Förderverein Informationstechnik und Gesellschaft

Microsoft: Kreative Anwendungen fuer INTELs PSN

7 March 1999 Source:

The New York Times, March 7, 1999, Page 1

Microsoft to Alter Software in Response to Privacy Concerns


SAN FRANCISCO -- The Microsoft Corporation moved to defuse a potentially explosive privacy issue today, saying it would modify a feature of its Windows 98 operating system that has been quietly used to create a vast data base of personal information about computer users.

Microsoft conceded that the feature, a unique identifying number used by Windows and other Microsoft products, had the potential to be far more invasive than a traceable serial number in the Intel Corporation's new Pentium III that has privacy advocates up in arms. The difference is that the Windows number is tied to an individual's name, to identifying numbers on the hardware in his computer and even to documents that he creates.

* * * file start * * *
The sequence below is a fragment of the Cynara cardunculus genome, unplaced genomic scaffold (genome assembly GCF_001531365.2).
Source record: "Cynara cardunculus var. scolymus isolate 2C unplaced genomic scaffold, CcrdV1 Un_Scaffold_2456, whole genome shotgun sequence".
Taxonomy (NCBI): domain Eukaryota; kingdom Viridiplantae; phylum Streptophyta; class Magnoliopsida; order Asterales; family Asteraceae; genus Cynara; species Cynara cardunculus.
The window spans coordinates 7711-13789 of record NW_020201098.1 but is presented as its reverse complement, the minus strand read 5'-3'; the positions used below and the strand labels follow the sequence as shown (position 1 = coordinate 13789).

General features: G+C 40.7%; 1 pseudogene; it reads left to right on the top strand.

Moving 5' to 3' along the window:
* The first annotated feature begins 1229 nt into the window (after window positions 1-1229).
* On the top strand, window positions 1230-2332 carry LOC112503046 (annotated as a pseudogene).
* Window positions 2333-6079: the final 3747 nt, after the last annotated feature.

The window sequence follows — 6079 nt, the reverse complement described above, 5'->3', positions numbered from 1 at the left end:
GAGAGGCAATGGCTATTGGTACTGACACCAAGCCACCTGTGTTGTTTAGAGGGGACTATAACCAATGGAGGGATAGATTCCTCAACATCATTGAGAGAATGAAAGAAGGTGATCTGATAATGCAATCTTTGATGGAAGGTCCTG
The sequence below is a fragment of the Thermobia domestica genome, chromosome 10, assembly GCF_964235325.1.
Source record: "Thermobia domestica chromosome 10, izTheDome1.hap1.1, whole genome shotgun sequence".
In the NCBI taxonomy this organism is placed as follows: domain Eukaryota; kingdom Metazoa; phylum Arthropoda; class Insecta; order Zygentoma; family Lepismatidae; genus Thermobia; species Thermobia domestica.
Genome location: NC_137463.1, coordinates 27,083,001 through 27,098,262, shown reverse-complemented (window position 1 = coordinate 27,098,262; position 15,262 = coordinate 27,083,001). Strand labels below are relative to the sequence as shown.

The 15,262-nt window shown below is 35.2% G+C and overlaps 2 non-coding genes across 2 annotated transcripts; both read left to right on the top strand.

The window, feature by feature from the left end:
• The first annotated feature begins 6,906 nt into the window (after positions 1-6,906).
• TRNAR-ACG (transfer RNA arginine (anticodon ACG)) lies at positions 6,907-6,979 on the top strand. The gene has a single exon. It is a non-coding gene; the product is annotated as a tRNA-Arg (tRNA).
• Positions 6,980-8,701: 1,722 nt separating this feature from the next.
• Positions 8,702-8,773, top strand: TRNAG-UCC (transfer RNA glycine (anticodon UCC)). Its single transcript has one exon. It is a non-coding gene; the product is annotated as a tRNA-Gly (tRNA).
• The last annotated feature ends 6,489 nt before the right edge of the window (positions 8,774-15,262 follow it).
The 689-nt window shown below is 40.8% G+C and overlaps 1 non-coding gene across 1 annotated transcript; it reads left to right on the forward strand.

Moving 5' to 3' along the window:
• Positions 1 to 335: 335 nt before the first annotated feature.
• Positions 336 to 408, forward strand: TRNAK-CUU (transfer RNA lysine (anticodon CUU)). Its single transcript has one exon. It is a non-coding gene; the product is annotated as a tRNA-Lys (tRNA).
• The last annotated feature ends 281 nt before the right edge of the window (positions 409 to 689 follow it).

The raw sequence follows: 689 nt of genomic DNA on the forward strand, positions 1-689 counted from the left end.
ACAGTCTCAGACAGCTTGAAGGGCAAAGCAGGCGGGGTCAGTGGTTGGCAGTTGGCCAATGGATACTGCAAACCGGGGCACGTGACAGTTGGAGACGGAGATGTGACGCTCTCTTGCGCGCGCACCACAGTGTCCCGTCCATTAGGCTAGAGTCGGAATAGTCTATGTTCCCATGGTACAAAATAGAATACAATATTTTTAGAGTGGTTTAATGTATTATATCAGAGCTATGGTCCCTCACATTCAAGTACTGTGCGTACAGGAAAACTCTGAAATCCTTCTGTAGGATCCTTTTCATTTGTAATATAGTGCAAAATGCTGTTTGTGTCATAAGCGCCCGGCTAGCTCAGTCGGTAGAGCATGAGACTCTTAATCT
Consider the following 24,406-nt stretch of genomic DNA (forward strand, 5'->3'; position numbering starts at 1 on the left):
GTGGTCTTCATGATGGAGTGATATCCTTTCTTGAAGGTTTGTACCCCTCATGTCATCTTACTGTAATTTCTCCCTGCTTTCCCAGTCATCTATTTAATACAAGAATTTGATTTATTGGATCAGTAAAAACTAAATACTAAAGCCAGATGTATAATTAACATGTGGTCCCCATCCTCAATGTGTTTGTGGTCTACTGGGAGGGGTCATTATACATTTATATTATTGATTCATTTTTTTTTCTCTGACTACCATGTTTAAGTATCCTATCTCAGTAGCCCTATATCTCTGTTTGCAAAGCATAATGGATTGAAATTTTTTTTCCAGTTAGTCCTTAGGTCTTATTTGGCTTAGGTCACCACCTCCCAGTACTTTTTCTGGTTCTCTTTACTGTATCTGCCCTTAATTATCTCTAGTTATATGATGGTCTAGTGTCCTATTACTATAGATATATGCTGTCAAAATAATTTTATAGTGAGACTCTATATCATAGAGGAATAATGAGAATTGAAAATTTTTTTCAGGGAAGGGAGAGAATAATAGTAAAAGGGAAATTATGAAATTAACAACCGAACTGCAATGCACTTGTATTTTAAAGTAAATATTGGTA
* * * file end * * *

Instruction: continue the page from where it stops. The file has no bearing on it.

The combination of the Windows number with all these data, the company said, could result in the ability to track a single user and the documents he created across vast computer networks. Hackers could compromise the resulting data base, or subpoenas might allow authorities to gain access to information that would otherwise remain private and unavailable. Privacy advocates fear that availability will lead to abuses.

"We're definitely sensitive to any privacy concerns," Robert Bennett, Microsoft's group product manager for Windows, said.

"The software was not supposed to send this information unless the computer user checked a specific option."